“We have the highest water cost in the country, and we can’t drink our water. Wanting clean water should not make me an activist.”Kate Levy says statements like this one echoed into her camera while making “Here’s to Flint,” an Official Selection winner at the 2016 Free Speech Film Festival.
A documentary filmmaker, teacher, and media activist, Levy was already working with campaigners to document water shutoffs in Detroit when the Flint water crisis gained national attention.
Joined by an investigative journalist from the American Civil Liberties Union, the duo set out to document events as they unfolded. After producing five short documentaries and having their content utilized by government officials, journalists, and NGOs, the team decided to produce a longer film documenting the complicated role that emergency management played in the crisis.
“No other states have experienced emergency management the way Michigan has,” says Levy, “so our goal was to layout a timeline of events that could be used by people who were investigating problems associated with that concept.”
Levy says the history of emergency management in Flint began long before the water crisis. The city had been riddled with financial troubles, and emergency managers were brought in to solve those problems. But she points out that Flint residents themselves were not the root cause of their struggle. Instead it was the result of federal policies that disinvested from their city, a majority black one, on the basis of false pretenses.
“The financial issues were largely the result of credit rating agencies giving neighborhoods a low score based on the false perception of that area’s safety,” she says.
Levy says the situation was actually worsened by emergency managers, each of whom had a mandate to save the city money even if that meant slashing funding for crucial public works projects.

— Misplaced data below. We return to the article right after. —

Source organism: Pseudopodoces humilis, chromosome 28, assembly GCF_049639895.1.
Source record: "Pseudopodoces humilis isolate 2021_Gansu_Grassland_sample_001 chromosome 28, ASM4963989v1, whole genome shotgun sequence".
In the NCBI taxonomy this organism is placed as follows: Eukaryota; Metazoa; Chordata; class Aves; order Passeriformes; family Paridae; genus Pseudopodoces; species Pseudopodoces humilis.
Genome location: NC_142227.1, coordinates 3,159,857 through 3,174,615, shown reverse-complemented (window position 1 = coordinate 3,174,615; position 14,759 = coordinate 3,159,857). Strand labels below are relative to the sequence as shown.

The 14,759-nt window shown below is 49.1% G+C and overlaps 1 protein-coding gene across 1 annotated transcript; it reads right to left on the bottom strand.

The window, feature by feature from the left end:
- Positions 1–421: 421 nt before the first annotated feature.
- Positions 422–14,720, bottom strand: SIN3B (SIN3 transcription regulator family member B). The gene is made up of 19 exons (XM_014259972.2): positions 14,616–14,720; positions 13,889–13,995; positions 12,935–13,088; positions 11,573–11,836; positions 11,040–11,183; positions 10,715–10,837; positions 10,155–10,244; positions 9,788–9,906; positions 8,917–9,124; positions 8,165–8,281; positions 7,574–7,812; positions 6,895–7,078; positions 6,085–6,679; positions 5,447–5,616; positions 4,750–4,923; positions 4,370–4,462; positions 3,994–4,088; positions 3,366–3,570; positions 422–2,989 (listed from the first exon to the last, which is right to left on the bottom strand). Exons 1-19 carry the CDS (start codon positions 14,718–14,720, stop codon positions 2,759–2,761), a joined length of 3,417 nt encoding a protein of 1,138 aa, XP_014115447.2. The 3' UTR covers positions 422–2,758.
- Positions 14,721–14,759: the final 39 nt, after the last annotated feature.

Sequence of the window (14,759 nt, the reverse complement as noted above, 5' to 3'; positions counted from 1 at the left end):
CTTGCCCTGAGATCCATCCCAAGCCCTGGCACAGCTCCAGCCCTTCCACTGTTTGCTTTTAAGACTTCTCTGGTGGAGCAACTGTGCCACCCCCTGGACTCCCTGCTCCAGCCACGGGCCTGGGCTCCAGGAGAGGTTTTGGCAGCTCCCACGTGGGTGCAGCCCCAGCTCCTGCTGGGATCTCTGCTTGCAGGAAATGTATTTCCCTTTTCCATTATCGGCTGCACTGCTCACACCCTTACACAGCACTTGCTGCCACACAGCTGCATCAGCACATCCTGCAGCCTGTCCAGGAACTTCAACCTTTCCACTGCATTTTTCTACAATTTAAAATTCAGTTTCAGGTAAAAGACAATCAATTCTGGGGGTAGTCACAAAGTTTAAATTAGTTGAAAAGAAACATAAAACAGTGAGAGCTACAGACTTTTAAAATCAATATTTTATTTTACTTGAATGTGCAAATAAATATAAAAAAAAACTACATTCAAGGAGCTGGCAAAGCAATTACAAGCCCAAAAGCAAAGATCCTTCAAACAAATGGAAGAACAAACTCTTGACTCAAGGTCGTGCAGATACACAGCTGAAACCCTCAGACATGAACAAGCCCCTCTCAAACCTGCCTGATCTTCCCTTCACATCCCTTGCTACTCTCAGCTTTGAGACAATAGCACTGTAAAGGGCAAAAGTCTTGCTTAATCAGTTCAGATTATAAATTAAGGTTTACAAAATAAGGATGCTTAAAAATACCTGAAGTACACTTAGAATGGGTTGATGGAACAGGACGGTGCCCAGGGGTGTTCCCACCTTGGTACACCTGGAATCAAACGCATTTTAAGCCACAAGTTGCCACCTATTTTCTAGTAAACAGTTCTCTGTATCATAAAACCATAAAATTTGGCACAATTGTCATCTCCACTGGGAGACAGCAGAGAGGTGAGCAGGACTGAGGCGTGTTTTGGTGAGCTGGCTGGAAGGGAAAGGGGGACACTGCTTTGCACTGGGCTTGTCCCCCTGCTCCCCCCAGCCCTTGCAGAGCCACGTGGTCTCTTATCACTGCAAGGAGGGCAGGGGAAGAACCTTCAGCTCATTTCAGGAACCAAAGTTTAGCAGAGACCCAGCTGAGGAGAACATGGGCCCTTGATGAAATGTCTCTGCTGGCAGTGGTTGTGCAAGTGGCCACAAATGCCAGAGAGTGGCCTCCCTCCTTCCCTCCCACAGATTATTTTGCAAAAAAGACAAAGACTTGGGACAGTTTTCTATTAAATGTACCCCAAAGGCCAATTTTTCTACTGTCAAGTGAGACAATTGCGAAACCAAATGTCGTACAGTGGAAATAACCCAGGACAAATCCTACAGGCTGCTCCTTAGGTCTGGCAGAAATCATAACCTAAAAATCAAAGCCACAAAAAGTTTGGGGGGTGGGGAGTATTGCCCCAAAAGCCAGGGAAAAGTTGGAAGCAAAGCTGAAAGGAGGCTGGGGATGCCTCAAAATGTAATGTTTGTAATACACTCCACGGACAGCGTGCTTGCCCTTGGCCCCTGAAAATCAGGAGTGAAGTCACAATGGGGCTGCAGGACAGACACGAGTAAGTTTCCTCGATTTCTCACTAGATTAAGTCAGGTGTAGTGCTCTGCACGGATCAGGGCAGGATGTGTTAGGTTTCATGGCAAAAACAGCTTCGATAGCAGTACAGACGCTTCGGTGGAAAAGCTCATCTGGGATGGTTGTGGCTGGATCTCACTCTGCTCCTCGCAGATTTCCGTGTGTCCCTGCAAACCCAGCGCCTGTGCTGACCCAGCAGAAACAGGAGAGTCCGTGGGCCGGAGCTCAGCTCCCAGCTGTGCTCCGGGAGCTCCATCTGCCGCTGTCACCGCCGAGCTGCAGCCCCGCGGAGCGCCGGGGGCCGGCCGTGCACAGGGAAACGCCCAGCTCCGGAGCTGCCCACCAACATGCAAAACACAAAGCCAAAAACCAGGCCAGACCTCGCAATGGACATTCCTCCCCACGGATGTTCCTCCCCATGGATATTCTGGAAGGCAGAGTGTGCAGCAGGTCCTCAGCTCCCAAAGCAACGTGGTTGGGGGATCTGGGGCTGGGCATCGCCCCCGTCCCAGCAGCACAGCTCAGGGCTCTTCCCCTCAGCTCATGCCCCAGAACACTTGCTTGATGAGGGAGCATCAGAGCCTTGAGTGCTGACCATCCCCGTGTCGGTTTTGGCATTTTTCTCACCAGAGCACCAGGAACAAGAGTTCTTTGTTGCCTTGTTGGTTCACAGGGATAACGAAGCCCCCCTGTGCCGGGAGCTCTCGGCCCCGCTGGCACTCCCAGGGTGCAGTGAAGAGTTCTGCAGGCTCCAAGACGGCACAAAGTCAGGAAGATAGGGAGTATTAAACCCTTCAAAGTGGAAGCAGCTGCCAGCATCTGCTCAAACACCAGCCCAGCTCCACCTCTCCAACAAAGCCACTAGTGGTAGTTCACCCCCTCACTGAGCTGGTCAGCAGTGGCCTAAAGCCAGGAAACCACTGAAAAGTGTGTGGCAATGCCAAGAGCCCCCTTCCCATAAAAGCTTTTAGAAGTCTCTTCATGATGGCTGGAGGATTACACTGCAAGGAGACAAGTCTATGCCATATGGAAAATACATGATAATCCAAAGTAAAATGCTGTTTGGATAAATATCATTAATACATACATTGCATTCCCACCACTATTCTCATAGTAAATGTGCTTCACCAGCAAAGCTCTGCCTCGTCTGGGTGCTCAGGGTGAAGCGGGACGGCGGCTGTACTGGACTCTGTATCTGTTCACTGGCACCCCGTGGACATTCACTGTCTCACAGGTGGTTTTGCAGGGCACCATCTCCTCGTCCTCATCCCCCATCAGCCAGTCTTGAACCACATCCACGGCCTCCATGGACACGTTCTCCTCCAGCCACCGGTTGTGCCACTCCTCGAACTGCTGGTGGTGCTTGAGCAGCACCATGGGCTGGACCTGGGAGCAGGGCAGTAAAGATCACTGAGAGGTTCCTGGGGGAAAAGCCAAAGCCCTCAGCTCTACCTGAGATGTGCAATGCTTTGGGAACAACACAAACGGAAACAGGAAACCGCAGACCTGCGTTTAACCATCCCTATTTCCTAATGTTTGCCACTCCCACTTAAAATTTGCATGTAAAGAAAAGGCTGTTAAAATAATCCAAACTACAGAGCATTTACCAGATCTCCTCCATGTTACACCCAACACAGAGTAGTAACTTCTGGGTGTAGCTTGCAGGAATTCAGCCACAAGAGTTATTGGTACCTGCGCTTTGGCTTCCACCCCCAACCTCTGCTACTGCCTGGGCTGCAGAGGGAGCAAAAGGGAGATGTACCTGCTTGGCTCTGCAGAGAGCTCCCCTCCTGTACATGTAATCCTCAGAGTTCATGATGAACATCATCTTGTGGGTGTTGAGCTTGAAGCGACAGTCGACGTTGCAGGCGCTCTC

So in the interest of saving money, Flint residents watched their water turn brown.
When Flint residents began to notice an issue with their water, the process of figuring out what was wrong occurred at a snail’s pace.
“There were a lot of cover-ups,” Levy says, including emergency managers firing workers at the water plants, and hand-selecting who came in to do water testing. She points out that an emergency manager’s mandate was to save money, so the water situation took a backseat to more pressing financial concerns.
Complicating matters worse was the fact that stigmas surrounding Flint’s population made observers believe this was just another case of an inner city community looking for a hand-out.
“If there’s an emergency manager in place in a city, people assume it’s because the locals can’t govern themselves,” Levy says, “so the scientists that came in to test the water deferred to the authority of the emergency manager, and wrote off the local population.”
As local outrage swelled and the story became national, Levy too admits she was baffled at the incompetence of officials to address the situation.
“I don’t know why so many officials kept quiet,” Levy says, “other than fearing for their jobs.”
“Emergency managers ignored it because their mandate was to oversee financial concerns, and they were answering to a governor who had appointed them. It was more important to keep up with payments to preserve the state of Michigan’s credit rating. That’s what their job was, not to oversee public works projects.”
Flint, Michigan is a known to be a city of resilience and activism; Levy says people were fighting for better living even before the financial and water crises hit. She says the silver lining in the crises was the fact that they brought residents of different races, ethnicities, and backgrounds together.
“Coalitions were diverse,” she says, “but something tells me that if the situation had occurred in an affluent city, things would’ve been handled differently.”
Levy is concerned that similar situations are manifesting themselves in other cities, all in the interest of austerity. But in addition to watching people come together and fight back, Levy is proud to be part of what she calls media activism.